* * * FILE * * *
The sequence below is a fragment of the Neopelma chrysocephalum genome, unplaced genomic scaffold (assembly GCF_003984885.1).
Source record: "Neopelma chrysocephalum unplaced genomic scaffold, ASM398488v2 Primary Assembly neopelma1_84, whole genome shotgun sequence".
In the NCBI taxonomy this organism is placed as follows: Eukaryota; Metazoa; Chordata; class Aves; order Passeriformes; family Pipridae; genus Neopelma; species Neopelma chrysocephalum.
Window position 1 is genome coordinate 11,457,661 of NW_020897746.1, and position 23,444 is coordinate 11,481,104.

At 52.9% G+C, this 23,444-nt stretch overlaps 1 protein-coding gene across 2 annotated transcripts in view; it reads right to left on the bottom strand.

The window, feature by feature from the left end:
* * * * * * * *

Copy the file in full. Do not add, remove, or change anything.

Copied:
The sequence below is a fragment of the Neopelma chrysocephalum genome, unplaced genomic scaffold (assembly GCF_003984885.1).
Source record: "Neopelma chrysocephalum unplaced genomic scaffold, ASM398488v2 Primary Assembly neopelma1_84, whole genome shotgun sequence".
In the NCBI taxonomy this organism is placed as follows: Eukaryota; Metazoa; Chordata; class Aves; order Passeriformes; family Pipridae; genus Neopelma; species Neopelma chrysocephalum.
Window position 1 is genome coordinate 11,457,661 of NW_020897746.1, and position 23,444 is coordinate 11,481,104.

At 52.9% G+C, this 23,444-nt stretch overlaps 1 protein-coding gene across 2 annotated transcripts in view; it reads right to left on the bottom strand.

The window, feature by feature from the left end: